I just spotted this in the AES program. I'm pleased to predict they won't be including us in the following:
AES New York 2007
Master Class M5
Sunday, October 7, 11:00 am — 12:30 pm
M5 - OLIVER ARCHUT/KLAUS HEYNE
Oliver Archut, TAB-Funkenwerk - Gaylord, KS, USA
Klaus Heyne, German Masterworks - Portland, OR, USA
Vintage Microphone Mystique—How Sex Appeal Trumps Specs
The current phenomenon of frequently using fifty-year old microphones in critical recording applications, from pop vocals to classical symphony orchestras, is unprecedented and seemingly illogical in a world of rapidly evolving recording technologies. Oliver and Klaus will examine why, subjectively and objectively, recording microphones seem to occupy this uniquely antiquarian role. They will also discuss how and why many of today's manufacturers yield to the demand and desire of the recording community for microphones from yesteryear by issuing products that emulate the past.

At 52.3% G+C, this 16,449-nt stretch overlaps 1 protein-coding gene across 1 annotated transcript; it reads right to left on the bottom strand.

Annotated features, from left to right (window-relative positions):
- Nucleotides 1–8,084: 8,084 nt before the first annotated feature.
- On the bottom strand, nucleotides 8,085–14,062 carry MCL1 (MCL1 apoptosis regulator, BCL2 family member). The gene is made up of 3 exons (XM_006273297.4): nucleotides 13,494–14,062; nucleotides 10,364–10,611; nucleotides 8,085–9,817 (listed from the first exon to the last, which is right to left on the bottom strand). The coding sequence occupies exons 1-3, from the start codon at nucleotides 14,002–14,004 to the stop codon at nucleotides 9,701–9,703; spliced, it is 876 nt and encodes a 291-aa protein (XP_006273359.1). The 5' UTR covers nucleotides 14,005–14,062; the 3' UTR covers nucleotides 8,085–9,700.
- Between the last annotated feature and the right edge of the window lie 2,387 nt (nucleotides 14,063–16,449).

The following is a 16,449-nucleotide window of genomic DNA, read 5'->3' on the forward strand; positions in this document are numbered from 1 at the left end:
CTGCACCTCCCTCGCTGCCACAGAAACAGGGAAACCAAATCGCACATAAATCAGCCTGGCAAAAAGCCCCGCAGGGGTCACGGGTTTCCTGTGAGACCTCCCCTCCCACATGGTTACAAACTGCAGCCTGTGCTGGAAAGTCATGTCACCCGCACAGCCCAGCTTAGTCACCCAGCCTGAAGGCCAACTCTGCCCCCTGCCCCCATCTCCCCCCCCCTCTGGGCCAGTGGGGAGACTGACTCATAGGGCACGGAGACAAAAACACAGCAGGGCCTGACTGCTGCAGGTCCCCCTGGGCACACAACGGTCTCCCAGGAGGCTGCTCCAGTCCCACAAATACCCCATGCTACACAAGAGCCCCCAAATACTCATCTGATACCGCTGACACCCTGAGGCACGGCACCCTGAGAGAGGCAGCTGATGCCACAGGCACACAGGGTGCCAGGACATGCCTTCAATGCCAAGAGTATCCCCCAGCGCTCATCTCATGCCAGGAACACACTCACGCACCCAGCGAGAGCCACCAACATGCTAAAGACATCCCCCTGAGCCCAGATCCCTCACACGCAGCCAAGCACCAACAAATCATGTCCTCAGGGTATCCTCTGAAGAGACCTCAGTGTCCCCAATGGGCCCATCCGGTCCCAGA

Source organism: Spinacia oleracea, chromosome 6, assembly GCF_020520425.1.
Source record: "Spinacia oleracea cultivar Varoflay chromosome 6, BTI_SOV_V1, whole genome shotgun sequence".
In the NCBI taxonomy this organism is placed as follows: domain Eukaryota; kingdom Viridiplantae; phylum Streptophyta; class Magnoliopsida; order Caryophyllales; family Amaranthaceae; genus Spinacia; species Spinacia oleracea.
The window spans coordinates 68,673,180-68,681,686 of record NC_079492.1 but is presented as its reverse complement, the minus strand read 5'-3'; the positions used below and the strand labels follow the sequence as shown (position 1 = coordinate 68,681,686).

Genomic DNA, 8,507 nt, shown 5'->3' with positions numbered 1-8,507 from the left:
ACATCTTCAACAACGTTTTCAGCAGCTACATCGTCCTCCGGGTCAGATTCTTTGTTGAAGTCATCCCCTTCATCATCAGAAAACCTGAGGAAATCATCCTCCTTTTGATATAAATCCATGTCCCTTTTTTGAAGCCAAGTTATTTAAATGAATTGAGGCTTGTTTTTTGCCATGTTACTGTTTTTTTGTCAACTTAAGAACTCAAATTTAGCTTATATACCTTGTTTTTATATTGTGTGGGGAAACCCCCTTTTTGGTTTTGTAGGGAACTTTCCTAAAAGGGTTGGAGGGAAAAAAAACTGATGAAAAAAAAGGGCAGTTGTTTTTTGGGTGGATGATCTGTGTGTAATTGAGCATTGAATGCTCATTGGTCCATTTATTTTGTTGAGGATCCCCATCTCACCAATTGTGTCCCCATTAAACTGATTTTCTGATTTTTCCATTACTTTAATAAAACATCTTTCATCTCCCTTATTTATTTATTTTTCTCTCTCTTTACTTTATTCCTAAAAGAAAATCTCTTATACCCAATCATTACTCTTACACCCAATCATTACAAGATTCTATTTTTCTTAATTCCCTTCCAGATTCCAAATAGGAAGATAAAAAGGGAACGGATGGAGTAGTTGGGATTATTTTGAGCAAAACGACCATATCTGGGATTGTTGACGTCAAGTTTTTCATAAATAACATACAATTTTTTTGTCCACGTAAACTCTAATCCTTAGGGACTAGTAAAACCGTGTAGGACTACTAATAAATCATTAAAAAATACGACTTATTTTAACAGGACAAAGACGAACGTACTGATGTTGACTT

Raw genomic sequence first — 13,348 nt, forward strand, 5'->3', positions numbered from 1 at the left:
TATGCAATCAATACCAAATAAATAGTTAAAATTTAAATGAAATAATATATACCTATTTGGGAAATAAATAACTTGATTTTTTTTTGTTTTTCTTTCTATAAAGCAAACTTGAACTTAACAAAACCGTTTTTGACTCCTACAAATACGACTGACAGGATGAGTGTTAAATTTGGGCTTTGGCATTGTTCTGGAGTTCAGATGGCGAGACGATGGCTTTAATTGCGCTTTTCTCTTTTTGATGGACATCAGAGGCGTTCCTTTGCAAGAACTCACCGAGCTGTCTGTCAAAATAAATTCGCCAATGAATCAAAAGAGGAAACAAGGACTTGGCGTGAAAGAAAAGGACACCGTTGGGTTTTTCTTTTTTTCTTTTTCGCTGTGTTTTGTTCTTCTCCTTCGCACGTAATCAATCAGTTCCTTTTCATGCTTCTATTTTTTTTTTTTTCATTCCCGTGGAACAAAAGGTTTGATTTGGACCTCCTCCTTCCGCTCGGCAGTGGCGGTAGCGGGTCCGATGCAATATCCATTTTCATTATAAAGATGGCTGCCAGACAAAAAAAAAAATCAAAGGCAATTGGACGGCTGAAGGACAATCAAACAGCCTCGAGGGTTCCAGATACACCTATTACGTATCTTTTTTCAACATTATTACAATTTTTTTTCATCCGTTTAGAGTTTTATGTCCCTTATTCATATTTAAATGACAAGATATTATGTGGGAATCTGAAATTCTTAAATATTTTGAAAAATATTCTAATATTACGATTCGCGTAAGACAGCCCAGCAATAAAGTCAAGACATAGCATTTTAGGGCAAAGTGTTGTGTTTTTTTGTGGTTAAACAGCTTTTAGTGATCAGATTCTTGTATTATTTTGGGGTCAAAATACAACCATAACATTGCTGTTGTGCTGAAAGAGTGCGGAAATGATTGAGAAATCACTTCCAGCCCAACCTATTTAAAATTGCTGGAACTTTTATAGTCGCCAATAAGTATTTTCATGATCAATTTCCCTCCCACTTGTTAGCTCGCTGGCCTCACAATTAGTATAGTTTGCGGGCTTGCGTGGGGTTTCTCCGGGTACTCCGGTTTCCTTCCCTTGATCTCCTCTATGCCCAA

I'll be there. I have to say in advance, however, that the preference to old instruments isn't unprecedented: Plenty of vintage Fenders and Gibsons are preferred over newer guitars, for example. Part of the phenomenon is of course the name, and part is that humans tend to recall very specific, very particular tones, usually the ones they heard when they were teenagers. Of course many of the mid and late-career engineers grew up listening to the Beatles, when those vintage mics weren't quite vintage yet.
So it is not surprising to me that the music gear biz tends to turn back on itself, as it is run mostly by those of us "from the 1900s". It is encouraging to read this abstract (link here) which apparently confirms the discrepency between style and performance in the proliferation of so-called "pro" mics, recreations, and the illogic behind reissues.